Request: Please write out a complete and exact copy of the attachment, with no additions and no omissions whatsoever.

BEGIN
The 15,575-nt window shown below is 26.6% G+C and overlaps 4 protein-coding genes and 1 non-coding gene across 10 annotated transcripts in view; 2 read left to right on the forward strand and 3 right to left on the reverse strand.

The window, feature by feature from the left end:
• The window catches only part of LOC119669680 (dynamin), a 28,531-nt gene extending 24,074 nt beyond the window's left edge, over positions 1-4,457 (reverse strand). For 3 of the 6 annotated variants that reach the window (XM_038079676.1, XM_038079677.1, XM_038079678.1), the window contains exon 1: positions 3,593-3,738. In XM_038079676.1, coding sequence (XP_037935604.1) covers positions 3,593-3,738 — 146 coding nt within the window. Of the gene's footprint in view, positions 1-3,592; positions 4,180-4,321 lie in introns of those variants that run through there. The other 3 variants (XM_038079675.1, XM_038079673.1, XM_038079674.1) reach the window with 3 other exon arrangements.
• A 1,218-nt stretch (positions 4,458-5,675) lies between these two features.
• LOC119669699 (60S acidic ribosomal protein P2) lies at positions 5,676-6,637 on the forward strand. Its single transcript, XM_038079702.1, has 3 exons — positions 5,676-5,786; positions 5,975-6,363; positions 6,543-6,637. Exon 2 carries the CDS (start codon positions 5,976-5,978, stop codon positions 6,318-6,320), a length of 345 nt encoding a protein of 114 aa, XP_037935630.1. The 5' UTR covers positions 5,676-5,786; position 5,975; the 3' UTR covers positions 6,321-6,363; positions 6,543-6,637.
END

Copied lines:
The 15,575-nt window shown below is 26.6% G+C and overlaps 4 protein-coding genes and 1 non-coding gene across 10 annotated transcripts in view; 2 read left to right on the forward strand and 3 right to left on the reverse strand.

The window, feature by feature from the left end:
• The window catches only part of LOC119669680 (dynamin), a 28,531-nt gene extending 24,074 nt beyond the window's left edge, over positions 1-4,457 (reverse strand). For 3 of the 6 annotated variants that reach the window (XM_038079676.1, XM_038079677.1, XM_038079678.1), the window contains exon 1: positions 3,593-3,738. In XM_038079676.1, coding sequence (XP_037935604.1) covers positions 3,593-3,738 — 146 coding nt within the window. Of the gene's footprint in view, positions 1-3,592; positions 4,180-4,321 lie in introns of those variants that run through there. The other 3 variants (XM_038079675.1, XM_038079673.1, XM_038079674.1) reach the window with 3 other exon arrangements.
• A 1,218-nt stretch (positions 4,458-5,675) lies between these two features.
• LOC119669699 (60S acidic ribosomal protein P2) lies at positions 5,676-6,637 on the forward strand. Its single transcript, XM_038079702.1, has 3 exons — positions 5,676-5,786; positions 5,975-6,363; positions 6,543-6,637. Exon 2 carries the CDS (start codon positions 5,976-5,978, stop codon positions 6,318-6,320), a length of 345 nt encoding a protein of 114 aa, XP_037935630.1. The 5' UTR covers positions 5,676-5,786; position 5,975; the 3' UTR covers positions 6,321-6,363; positions 6,543-6,637.